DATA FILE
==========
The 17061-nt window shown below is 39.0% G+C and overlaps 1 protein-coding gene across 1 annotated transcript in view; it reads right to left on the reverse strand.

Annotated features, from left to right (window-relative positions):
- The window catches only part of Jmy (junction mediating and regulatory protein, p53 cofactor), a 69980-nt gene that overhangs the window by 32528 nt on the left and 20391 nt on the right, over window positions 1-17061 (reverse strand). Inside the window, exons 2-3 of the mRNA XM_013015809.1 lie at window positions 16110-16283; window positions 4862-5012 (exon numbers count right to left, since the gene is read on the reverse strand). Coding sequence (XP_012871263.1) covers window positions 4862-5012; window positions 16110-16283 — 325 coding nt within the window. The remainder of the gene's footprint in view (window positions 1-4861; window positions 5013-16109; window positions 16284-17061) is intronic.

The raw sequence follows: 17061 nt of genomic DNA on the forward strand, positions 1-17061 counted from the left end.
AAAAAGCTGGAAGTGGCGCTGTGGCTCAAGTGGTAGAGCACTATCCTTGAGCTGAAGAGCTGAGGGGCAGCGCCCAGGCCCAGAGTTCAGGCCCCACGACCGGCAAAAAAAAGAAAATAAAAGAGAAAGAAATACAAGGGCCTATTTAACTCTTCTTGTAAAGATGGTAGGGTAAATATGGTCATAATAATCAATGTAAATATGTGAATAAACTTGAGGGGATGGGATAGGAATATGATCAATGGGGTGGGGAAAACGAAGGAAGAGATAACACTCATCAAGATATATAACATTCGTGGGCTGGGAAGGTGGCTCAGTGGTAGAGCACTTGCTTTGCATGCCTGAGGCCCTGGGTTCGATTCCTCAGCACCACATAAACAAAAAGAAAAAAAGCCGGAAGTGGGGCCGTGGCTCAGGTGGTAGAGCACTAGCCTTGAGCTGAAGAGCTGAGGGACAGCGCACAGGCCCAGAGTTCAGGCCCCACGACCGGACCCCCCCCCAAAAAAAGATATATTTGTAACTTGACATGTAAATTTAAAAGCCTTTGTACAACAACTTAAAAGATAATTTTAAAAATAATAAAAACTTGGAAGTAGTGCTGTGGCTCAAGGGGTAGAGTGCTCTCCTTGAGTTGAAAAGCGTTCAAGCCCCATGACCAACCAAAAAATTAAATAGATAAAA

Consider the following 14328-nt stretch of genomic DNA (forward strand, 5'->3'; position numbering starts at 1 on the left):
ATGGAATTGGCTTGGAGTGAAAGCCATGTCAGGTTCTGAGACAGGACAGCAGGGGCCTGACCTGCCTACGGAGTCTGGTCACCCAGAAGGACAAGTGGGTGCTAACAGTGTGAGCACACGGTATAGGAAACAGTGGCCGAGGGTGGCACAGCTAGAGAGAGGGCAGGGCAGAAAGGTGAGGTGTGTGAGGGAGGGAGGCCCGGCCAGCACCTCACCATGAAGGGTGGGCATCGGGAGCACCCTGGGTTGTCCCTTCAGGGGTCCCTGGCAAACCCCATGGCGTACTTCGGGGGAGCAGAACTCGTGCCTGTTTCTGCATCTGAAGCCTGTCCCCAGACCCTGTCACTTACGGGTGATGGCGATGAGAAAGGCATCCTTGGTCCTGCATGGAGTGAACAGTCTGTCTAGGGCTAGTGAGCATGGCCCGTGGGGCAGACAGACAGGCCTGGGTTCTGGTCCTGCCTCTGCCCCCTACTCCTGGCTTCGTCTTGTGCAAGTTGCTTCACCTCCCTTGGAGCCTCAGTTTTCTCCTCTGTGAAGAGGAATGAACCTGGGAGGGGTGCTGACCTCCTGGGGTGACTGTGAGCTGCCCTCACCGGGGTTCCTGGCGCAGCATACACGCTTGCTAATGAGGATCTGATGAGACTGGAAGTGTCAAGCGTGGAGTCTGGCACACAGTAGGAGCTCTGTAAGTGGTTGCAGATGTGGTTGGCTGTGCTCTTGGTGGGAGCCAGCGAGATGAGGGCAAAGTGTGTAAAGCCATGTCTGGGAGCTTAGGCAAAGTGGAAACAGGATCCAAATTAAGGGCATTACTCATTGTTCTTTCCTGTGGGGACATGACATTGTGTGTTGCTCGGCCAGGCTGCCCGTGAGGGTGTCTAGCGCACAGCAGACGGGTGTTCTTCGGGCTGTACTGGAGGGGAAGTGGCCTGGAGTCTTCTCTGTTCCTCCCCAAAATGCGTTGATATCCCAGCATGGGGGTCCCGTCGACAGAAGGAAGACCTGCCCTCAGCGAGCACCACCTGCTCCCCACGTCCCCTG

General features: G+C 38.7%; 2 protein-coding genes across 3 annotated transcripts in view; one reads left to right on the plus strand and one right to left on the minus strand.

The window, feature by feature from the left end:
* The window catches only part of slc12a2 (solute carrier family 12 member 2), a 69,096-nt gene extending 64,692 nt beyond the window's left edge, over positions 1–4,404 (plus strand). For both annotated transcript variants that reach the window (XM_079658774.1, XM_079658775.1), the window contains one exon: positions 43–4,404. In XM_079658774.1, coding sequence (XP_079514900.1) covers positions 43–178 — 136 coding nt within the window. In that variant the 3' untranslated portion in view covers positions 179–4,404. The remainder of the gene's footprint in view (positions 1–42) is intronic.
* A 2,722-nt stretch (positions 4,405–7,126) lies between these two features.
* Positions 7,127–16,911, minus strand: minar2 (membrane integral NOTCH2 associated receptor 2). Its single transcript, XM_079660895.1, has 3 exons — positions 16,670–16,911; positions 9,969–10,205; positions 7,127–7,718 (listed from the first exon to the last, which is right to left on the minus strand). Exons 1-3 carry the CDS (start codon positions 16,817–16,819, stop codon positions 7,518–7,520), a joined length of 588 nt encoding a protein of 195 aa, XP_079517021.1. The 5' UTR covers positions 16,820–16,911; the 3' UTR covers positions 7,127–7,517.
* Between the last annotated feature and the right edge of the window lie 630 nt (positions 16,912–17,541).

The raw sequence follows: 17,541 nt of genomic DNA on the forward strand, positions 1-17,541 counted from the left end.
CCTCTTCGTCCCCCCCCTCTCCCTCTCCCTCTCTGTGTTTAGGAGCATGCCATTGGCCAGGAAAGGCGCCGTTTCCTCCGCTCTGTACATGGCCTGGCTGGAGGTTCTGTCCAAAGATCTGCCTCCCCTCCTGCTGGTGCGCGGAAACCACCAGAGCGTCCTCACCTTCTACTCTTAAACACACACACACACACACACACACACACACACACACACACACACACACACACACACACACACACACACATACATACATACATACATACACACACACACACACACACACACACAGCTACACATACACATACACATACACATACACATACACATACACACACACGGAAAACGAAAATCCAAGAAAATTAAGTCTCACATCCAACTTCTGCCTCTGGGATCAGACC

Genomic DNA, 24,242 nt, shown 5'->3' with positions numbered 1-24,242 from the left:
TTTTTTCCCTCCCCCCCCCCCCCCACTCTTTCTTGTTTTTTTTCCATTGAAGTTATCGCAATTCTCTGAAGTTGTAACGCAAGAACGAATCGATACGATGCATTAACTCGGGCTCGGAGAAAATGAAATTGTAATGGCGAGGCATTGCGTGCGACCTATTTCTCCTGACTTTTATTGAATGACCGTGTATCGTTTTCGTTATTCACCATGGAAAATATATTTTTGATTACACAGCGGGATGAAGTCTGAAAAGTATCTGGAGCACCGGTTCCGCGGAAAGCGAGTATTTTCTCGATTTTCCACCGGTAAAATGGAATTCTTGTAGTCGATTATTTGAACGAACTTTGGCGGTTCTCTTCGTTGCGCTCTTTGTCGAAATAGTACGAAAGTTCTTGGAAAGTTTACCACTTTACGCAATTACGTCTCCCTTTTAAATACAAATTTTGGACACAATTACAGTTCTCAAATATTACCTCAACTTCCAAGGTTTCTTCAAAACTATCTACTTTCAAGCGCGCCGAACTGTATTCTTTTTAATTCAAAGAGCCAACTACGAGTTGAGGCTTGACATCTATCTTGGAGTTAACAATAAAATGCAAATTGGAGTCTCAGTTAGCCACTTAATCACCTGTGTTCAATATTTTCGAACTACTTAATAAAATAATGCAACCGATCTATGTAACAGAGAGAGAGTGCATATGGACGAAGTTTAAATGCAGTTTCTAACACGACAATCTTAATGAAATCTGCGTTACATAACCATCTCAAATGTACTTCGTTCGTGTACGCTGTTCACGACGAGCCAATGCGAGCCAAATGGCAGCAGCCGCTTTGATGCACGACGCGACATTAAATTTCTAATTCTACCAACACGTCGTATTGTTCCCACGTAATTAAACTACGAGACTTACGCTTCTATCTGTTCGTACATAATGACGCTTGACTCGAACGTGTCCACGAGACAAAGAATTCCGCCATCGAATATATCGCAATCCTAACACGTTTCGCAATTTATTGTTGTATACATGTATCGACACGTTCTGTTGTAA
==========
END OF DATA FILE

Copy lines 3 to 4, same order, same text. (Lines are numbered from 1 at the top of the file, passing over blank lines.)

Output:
- The window catches only part of Jmy (junction mediating and regulatory protein, p53 cofactor), a 69980-nt gene that overhangs the window by 32528 nt on the left and 20391 nt on the right, over window positions 1-17061 (reverse strand). Inside the window, exons 2-3 of the mRNA XM_013015809.1 lie at window positions 16110-16283; window positions 4862-5012 (exon numbers count right to left, since the gene is read on the reverse strand). Coding sequence (XP_012871263.1) covers window positions 4862-5012; window positions 16110-16283 — 325 coding nt within the window. The remainder of the gene's footprint in view (window positions 1-4861; window positions 5013-16109; window positions 16284-17061) is intronic.

The raw sequence follows: 17061 nt of genomic DNA on the forward strand, positions 1-17061 counted from the left end.